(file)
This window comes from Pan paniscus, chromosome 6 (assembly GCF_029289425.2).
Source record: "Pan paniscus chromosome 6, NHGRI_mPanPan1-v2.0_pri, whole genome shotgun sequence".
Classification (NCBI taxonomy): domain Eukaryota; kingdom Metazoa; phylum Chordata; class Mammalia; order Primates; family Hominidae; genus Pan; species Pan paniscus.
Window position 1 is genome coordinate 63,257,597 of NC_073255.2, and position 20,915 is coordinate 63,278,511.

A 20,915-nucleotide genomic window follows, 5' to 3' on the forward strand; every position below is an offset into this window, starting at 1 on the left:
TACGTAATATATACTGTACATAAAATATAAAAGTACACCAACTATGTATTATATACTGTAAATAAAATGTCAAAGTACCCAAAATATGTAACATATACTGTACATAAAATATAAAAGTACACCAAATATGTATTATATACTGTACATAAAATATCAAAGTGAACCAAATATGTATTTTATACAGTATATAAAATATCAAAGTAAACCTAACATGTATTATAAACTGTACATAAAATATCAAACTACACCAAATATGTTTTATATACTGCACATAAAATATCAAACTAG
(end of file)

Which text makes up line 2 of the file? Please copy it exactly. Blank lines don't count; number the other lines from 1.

Source record: "Pan paniscus chromosome 6, NHGRI_mPanPan1-v2.0_pri, whole genome shotgun sequence".